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Eugéne Ionesco

Geburtstag: 26. November 1909
Todesdatum: 28. März 1994

Eugène Ionesco war ein französisch-rumänischer Autor. Er gilt als bedeutendster französischer Dramatiker der Nachkriegszeit und als ein führender Vertreter des absurden Theaters. Ab den 1980er Jahren trat Ionesco auch als Maler hervor.

„Morgen für Morgen kommt man zur Welt.“

—  Eugéne Ionesco

Der König stirbt. Deutsch von Claus Bremer (1924-1996) und Hans Rudolf Stauffacher (1923-1977). In: Spectaculum: Moderne Theaterstücke, Band 7. Suhrkamp 1965, S. 178

„The more you make revolutions, the worse it gets.“

—  Eugéne Ionesco

The Paris Review interview (1984)
Kontext: The French Revolution liberated people from the power of the aristocrats. But the bourgeoisie that took over represented the exploitation of man by man, and had to be destroyed—as in the Russian Revolution, which then degenerated into totalitarianism, Stalinism, and genocide. The more you make revolutions, the worse it gets. Man is driven by evil instincts that are often stronger than moral laws … there is a higher order, but man can separate himself from it because he is free — which is what we have done. We have lost the sense of this higher order, and things will get worse and worse, culminating perhaps in a nuclear holocaust — the destruction predicted in the Apocalyptic texts. Only our apocalypse will be absurd and ridiculous because it will not be related to any transcendence. Modern man is a puppet, a jumping jack.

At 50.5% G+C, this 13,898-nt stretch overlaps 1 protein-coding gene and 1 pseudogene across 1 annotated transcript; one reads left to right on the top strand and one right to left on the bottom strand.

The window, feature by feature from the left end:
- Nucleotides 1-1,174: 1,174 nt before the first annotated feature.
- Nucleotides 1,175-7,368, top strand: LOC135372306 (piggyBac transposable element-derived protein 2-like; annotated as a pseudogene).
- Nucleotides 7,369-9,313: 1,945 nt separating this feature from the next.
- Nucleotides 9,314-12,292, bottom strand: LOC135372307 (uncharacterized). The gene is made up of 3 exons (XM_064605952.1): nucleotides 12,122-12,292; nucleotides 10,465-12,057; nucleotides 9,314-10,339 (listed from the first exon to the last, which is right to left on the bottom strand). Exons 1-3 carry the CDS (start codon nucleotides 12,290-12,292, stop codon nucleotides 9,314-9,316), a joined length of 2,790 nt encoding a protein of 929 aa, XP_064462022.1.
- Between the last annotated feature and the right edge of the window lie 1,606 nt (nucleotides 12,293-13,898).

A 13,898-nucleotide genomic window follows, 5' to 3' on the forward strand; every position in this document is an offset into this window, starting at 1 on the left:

„It won’t matter to me at all whether the Church canonizes him or not. The important thing is that such a man existed.“

—  Eugéne Ionesco

The Paris Review interview (1984)
Kontext: It’s a play about the life and martyrdom of a modern saint, who has just been canonized by the Church — or is it beatified? Which comes first? I’m not sure. Anyway, his name was Father Maximilian Kolbe, a Pole, and he died in Auschwitz. They were going to send some prisoners to a mine, where they would die of hunger and thirst. Father Kolbe offered to go instead of a man who had a wife and children and didn’t want to die. That man is still alive. … It won’t matter to me at all whether the Church canonizes him or not. The important thing is that such a man existed.

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„They are miserable and they don’t know why. They are puppets, undone. In short, they represent modern man. Their situation is not tragic, since it has no relation to a higher order. Instead, it’s ridiculous, laughable, and derisory.“

—  Eugéne Ionesco

The Paris Review interview (1984)
Kontext: I found ancestors, like Shakespeare, who said, in Macbeth, that the world is full of sound and fury, a tale told by an idiot, signifying nothing. Macbeth is a victim of fate. So is Oedipus. But what happens to them is not absurd in the eyes of destiny, because destiny, or fate, has its own norms, its own morality, its own laws, which cannot be flouted with impunity. Oedipus sleeps with his Mummy, kills his Daddy, and breaks the laws of fate. He must pay for it by suffering. It is tragic and absurd, but at the same time it’s reassuring and comforting, since the idea is that if we don’t break destiny’s laws, we should be all right. Not so with our characters. They have no metaphysics, no order, no law. They are miserable and they don’t know why. They are puppets, undone. In short, they represent modern man. Their situation is not tragic, since it has no relation to a higher order. Instead, it’s ridiculous, laughable, and derisory.